Remember that comfort is relative, and money isn't the only consideration when thinking about raising a family. Academics are very migratory, especially early in the career. After getting a phd, you can expect to do a postdoc or two, which will mean not much stability. Moving across the world can be tricky. Moving across the world with a family in tow is much harder. Most of the academic couples I know delayed starting a family by several years due to this type of situation.

    It will be extremely difficult, especially if you are both ambitious. None of the academic couples I know were able to avoid spending at least a few years apart, and eventually one of the spouses had to make some career concessions.

    After my phd, I had to leave academia in order to create the stability I needed to start a family.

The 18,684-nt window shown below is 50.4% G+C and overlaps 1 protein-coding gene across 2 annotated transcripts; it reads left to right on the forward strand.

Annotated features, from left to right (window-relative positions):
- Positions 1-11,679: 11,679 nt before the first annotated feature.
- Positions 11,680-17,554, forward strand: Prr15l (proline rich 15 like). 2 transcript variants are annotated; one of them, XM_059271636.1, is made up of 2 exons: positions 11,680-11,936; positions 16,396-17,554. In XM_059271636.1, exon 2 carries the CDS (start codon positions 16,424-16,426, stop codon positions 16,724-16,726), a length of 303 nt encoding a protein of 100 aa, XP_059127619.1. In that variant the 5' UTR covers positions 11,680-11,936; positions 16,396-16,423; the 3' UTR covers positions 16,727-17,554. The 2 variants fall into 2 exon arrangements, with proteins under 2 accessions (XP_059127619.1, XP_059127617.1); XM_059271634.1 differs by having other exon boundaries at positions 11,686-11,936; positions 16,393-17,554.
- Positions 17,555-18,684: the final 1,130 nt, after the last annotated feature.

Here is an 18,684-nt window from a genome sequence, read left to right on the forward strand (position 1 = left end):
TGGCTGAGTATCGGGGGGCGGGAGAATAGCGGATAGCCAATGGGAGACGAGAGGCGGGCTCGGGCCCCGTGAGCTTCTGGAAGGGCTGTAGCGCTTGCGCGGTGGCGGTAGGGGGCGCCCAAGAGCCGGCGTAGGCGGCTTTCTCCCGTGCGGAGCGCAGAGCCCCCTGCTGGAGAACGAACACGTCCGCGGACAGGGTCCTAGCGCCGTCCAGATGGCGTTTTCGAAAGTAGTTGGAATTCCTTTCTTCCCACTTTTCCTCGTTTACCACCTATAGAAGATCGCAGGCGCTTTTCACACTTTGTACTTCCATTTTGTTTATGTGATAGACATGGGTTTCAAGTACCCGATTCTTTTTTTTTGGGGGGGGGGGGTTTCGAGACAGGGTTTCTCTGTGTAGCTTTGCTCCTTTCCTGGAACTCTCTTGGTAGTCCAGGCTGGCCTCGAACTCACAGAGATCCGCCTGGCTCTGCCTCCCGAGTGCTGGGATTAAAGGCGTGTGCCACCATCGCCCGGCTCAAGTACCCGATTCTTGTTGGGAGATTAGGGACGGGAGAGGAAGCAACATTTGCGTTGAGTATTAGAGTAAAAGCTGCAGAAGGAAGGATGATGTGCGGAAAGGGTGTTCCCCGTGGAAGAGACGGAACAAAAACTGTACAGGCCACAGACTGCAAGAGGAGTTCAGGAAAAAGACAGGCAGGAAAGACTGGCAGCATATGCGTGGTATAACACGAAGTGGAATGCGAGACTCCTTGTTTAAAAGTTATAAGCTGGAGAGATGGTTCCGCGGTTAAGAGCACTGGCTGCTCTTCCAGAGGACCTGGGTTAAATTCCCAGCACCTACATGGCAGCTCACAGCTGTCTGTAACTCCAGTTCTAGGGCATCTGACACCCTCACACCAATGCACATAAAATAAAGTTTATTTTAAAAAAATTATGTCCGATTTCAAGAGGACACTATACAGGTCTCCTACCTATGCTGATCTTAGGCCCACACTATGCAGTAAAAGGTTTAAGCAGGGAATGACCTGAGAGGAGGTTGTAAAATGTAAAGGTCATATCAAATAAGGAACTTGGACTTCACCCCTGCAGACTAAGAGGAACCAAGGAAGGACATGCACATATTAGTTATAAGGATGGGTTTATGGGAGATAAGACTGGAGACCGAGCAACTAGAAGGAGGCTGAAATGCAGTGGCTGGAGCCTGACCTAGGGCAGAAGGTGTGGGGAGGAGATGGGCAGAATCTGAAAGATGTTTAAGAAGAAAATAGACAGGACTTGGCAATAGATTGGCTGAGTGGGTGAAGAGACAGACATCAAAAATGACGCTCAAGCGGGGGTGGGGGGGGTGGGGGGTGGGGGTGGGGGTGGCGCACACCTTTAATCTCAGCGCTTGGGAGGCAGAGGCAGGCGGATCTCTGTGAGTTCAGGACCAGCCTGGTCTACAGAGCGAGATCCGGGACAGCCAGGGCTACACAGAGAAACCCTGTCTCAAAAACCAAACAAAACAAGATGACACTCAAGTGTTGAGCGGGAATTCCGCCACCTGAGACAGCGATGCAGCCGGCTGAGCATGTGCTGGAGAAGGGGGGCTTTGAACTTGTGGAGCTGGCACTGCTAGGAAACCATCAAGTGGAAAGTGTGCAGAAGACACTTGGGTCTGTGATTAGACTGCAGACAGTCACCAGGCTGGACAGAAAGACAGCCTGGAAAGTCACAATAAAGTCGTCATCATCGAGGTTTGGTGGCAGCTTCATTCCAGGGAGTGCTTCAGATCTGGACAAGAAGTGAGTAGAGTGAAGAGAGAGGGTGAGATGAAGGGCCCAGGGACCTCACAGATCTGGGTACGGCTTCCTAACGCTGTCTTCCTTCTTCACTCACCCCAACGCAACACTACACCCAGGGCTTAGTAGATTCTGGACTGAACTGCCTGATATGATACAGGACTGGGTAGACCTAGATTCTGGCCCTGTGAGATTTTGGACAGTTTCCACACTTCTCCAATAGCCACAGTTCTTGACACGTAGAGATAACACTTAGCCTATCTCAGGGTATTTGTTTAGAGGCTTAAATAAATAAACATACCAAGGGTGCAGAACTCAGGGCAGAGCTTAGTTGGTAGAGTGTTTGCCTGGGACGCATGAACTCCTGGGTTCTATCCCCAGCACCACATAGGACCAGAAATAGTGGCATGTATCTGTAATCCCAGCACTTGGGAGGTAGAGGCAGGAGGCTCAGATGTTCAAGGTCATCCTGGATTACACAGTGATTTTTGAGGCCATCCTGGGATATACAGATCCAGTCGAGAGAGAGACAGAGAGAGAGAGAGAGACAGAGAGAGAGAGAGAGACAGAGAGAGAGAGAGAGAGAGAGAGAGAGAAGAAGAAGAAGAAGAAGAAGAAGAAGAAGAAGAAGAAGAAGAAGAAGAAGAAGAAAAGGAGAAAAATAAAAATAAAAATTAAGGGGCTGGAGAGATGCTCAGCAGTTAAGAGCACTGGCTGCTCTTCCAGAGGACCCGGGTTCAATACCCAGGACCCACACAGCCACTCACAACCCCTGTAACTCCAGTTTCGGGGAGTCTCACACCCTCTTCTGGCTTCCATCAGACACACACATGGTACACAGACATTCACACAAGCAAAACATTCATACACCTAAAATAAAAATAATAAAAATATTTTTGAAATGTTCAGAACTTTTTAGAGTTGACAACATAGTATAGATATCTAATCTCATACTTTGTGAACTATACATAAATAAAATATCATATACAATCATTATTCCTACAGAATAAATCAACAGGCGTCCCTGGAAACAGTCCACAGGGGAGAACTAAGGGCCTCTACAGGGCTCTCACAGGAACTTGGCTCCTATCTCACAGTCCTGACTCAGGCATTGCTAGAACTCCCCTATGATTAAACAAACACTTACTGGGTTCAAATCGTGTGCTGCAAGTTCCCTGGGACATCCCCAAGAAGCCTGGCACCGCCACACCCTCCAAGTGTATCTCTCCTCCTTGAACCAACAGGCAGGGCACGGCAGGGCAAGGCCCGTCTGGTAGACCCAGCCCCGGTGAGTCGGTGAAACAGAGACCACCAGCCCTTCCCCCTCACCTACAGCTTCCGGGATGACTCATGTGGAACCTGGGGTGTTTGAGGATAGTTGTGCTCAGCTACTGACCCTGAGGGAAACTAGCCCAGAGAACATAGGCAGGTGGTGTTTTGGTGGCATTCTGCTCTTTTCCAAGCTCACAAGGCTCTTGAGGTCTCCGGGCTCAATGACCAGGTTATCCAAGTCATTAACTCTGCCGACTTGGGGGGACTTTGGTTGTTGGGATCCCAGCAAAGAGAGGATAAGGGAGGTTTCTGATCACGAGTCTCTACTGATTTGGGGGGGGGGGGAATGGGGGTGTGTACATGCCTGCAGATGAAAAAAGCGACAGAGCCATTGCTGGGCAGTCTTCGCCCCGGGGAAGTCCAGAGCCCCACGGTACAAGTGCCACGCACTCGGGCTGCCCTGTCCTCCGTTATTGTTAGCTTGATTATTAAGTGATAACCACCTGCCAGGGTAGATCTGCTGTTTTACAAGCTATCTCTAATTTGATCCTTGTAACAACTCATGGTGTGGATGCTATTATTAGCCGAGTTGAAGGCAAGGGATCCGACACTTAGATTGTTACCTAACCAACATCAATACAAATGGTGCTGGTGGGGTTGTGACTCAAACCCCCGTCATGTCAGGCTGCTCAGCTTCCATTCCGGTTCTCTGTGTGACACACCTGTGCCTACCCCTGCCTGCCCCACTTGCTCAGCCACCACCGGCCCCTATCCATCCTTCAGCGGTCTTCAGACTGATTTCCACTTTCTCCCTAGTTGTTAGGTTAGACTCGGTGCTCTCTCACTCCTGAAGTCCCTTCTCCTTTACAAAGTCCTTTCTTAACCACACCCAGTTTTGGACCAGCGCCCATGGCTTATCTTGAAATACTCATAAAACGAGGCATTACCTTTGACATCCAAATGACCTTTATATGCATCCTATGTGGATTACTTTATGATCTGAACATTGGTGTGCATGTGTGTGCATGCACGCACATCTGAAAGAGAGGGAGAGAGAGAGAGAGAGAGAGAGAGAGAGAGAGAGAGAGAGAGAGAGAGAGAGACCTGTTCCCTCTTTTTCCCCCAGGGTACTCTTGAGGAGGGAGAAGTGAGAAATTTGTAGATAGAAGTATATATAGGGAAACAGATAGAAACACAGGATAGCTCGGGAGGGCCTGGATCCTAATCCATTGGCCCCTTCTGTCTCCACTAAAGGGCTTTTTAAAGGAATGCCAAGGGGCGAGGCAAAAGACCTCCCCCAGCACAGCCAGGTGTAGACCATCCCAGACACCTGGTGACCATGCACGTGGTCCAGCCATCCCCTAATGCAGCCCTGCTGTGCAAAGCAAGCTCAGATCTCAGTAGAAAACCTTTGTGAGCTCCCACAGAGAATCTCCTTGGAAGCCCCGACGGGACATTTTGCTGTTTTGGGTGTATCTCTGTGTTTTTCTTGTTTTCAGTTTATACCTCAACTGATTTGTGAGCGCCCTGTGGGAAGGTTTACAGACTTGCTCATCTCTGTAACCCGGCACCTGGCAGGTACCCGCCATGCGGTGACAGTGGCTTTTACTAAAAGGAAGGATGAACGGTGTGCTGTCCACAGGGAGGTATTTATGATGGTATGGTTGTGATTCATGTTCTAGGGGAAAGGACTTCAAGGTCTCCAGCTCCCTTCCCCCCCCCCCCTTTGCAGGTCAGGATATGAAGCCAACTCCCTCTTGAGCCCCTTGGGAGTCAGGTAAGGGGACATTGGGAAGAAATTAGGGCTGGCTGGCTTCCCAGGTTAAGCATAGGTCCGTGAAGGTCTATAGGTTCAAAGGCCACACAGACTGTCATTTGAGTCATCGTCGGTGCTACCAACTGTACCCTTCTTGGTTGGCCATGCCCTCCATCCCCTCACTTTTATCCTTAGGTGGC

I noticed your pros and cons list is lacking a few very important considerations. After your phd, unless you are tremendously lucky, it is unlikely you'll get a professorship or national lab position. Thats just the nature of the job market. Unless you are incredibly lucky, you'll be searching for some other position.

    Theory and experiment give you vastly different transferrable skills. As a theorist, you'll know some programming, and some math. The research jobs this tends to lead to are mostly in insurance and finance (and maybe a bit of oil/gas). No industry is going to hire you to do field theory.

    As an experimentalist, you'll learn very specific experimental techniques. Some of these have little industry use, but many do. Lots of industries need people with hands-on experience with optics (look at the physics today job listings), and those jobs are closed off to theorists.